'people,' had an acquaintance with poverty, a hand-to-mouth development, and an experience of the seamy side of life—availed in no degree to conciliate Miss Chancellor. I suppose it was because he was a man. She told him that she was much obliged to him for his offer, but that he evidently didn't understand Verena and herself. No, not even Miss Tarrant, in spite of his long acquaintance with her. They had no desire to be notorious; they only wanted to be useful. They had no wish to make money; there would always be plenty of money for Miss Tarrant. Certainly, she should come before the public, and the world would acclaim her and hang upon her words; but crude, precipitate action was what both of them least desired. The change in the dreadful position of women was not a question for to-day simply, or for to-morrow, but for many years to come; and there would be a great deal to think of, to map out. One thing they were determined upon—that men shouldn't taunt them with being superficial. When Verena should appear it would be armed at all points, like Joan of Arc (this analogy had lodged itself in Olive's imagination); she should have facts and figures; she should meet men on their own ground. 'What we mean to do, we mean to do well,' Miss Chancellor said to her visitor, with considerable sternness; leaving him to make such an application to himself as his fancy might suggest.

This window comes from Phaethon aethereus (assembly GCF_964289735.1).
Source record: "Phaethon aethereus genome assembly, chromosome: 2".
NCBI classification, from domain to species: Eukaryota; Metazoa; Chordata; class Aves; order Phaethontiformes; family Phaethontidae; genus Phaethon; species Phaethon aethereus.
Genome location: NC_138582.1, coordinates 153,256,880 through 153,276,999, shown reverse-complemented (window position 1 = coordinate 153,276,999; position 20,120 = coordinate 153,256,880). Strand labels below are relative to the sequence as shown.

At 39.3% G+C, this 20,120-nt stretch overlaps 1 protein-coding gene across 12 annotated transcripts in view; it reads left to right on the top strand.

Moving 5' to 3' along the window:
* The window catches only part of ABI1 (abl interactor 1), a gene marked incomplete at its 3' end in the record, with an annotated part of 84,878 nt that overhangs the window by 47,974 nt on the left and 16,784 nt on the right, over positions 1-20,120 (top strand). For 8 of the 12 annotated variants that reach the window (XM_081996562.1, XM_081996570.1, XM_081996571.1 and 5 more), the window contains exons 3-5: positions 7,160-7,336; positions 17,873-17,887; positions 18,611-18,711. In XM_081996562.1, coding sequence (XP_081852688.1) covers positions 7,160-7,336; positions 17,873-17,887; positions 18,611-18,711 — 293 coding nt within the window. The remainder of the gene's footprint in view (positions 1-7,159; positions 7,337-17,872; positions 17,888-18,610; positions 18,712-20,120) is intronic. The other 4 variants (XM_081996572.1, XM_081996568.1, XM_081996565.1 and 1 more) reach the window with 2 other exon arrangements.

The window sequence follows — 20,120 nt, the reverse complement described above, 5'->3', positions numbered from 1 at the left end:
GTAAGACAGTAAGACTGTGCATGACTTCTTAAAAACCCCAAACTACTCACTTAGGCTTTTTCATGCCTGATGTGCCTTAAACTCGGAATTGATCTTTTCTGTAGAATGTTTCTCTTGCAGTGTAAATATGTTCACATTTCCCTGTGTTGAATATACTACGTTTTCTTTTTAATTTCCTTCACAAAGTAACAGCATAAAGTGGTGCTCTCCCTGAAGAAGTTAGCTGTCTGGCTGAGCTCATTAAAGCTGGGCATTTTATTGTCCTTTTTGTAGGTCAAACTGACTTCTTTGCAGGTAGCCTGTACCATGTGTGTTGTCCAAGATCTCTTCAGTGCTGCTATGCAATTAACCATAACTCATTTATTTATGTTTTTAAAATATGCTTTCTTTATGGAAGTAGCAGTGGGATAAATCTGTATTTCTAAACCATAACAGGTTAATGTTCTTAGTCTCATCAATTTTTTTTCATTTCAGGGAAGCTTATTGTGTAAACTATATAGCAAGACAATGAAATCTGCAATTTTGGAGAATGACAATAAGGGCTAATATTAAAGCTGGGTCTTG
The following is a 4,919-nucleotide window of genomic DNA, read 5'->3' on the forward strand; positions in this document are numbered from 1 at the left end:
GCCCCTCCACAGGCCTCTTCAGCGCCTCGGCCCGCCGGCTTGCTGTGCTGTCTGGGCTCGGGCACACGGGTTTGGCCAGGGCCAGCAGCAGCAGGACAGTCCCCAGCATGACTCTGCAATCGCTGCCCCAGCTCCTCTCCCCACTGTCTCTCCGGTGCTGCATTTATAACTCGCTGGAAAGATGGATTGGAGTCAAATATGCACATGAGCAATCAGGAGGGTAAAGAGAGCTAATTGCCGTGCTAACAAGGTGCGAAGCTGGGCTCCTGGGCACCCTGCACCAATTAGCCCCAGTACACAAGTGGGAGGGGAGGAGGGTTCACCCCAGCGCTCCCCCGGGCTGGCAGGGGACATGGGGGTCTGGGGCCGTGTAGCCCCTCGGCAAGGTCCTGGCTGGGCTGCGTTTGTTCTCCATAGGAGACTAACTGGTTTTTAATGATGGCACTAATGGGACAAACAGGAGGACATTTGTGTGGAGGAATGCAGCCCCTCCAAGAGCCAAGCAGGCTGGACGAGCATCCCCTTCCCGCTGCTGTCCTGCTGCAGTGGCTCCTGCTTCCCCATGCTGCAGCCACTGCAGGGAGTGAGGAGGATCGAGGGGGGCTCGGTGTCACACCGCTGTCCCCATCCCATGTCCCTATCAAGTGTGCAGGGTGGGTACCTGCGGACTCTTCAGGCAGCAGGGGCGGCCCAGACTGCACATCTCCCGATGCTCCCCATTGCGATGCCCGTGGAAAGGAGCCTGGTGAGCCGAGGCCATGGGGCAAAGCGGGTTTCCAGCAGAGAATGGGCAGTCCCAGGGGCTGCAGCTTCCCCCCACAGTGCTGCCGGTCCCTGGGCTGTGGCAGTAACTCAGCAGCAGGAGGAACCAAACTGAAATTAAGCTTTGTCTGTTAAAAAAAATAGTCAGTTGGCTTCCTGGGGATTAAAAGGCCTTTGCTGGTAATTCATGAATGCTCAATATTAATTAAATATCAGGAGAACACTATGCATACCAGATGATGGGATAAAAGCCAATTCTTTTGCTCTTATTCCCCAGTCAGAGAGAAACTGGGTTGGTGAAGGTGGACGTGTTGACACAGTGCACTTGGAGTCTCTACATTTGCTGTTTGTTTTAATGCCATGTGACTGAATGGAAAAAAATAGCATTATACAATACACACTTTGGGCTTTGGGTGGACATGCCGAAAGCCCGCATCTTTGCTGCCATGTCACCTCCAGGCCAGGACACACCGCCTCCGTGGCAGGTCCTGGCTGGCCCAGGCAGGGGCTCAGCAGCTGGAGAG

This announcement had little comfort for him; he felt baffled and disheartened—indeed, quite sick. Was it not sickening to hear her talk of this dreary process of preparation?—as if any one cared about that, and would know whether Verena were prepared or not! Had Miss Chancellor no faith in her girlhood? didn't she know what a card that would be? This was the last inquiry Olive allowed him the opportunity of making. She remarked to him that they might talk for ever without coming to an agreement—their points of view were so far apart. Besides, it was a woman's question; what they wanted was for women, and it should be by women. It had happened to the young Matthias more than once to be shown the way to the door, but the path of retreat had never yet seemed to